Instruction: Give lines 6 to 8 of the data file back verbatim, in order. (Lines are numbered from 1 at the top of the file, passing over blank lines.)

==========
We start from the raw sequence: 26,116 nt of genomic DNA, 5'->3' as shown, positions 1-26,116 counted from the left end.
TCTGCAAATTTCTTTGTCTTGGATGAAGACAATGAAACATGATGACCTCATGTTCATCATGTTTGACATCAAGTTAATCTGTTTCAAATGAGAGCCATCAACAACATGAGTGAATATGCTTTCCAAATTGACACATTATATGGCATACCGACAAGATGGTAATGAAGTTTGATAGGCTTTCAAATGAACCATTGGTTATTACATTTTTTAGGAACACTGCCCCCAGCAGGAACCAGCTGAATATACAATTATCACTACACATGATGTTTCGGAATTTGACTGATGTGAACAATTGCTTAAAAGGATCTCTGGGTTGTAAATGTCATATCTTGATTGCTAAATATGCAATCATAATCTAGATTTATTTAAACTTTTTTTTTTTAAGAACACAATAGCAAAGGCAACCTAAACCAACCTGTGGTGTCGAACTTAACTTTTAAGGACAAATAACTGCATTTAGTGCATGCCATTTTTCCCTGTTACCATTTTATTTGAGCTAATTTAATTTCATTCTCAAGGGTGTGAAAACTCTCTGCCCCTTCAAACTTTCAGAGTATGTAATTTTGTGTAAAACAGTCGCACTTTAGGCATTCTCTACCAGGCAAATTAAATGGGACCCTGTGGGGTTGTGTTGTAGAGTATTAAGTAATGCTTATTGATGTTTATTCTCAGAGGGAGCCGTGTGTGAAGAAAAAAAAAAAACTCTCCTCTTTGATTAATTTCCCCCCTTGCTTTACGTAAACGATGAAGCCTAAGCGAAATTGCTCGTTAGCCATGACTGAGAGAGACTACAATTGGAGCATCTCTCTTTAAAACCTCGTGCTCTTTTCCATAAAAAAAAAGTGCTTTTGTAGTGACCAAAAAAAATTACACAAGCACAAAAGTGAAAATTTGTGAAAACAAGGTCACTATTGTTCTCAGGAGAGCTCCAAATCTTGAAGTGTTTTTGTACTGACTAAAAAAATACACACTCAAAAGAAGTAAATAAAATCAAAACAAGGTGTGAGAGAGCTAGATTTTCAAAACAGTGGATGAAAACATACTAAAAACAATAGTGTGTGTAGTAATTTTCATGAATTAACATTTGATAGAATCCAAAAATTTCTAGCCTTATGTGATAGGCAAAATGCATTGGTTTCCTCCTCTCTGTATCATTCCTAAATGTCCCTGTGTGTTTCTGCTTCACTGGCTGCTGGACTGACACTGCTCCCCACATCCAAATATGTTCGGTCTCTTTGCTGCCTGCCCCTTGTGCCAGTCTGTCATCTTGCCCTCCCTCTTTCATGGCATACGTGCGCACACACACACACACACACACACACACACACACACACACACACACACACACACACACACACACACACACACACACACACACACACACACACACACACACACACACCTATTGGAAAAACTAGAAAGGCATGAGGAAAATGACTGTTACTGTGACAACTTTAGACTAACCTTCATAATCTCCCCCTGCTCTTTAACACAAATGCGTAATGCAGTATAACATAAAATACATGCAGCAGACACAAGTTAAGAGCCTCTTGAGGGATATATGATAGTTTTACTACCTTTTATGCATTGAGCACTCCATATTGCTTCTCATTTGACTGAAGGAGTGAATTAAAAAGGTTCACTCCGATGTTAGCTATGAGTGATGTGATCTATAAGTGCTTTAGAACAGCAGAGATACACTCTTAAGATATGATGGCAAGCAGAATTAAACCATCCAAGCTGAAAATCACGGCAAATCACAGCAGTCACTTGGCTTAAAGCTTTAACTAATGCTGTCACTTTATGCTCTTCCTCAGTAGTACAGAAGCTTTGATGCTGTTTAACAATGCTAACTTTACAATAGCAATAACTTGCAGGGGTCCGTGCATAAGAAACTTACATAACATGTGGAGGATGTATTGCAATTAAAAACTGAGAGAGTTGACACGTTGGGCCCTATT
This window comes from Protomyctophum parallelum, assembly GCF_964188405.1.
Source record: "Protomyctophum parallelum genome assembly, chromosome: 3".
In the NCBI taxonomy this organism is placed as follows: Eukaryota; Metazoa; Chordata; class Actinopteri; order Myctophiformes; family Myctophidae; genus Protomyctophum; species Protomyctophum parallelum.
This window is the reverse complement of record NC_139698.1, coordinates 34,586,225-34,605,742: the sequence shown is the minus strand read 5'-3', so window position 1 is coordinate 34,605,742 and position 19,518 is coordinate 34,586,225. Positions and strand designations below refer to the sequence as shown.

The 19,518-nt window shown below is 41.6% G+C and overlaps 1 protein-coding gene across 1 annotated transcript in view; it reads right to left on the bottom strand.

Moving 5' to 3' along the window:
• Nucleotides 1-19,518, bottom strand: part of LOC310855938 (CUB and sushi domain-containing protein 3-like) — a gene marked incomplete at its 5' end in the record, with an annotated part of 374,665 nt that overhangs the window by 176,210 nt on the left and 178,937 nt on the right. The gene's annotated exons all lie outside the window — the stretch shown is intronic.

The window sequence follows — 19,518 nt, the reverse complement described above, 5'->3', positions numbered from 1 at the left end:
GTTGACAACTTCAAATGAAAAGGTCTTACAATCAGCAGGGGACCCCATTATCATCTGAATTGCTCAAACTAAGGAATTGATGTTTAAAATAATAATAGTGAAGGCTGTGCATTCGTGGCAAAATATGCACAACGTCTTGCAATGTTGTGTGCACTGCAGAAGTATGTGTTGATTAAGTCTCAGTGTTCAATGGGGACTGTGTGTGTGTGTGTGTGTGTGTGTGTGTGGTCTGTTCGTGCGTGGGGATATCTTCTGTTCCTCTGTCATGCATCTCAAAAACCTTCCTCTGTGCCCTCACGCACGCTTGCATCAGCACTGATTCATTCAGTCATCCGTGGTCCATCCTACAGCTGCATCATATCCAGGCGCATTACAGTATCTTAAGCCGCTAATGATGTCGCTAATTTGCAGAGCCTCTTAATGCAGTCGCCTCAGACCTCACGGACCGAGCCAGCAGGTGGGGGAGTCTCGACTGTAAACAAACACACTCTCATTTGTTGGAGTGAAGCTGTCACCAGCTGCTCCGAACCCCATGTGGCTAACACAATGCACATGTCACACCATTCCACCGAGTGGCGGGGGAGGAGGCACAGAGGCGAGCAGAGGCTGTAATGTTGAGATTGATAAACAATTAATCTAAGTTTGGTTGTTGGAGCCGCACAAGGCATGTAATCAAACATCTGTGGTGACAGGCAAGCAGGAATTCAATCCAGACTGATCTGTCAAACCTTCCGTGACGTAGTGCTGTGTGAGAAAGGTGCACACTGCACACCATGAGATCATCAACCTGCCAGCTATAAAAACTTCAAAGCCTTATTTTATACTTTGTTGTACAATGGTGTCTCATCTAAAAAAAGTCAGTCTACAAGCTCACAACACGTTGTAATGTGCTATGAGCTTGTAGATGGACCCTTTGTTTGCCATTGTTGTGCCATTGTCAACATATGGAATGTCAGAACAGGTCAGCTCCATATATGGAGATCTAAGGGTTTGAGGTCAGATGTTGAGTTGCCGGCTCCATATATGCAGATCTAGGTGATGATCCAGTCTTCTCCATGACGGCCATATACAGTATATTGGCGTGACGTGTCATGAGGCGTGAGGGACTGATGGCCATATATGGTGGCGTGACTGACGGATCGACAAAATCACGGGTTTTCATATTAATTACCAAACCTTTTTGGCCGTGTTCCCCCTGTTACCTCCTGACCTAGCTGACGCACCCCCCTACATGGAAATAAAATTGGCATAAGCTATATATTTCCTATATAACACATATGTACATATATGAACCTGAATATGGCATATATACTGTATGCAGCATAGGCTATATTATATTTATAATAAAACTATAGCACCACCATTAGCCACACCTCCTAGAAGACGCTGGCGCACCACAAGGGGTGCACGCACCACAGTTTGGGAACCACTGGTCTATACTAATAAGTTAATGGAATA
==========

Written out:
This window is the reverse complement of record NC_139698.1, coordinates 34,586,225-34,605,742: the sequence shown is the minus strand read 5'-3', so window position 1 is coordinate 34,605,742 and position 19,518 is coordinate 34,586,225. Positions and strand designations below refer to the sequence as shown.

The 19,518-nt window shown below is 41.6% G+C and overlaps 1 protein-coding gene across 1 annotated transcript in view; it reads right to left on the bottom strand.

Moving 5' to 3' along the window: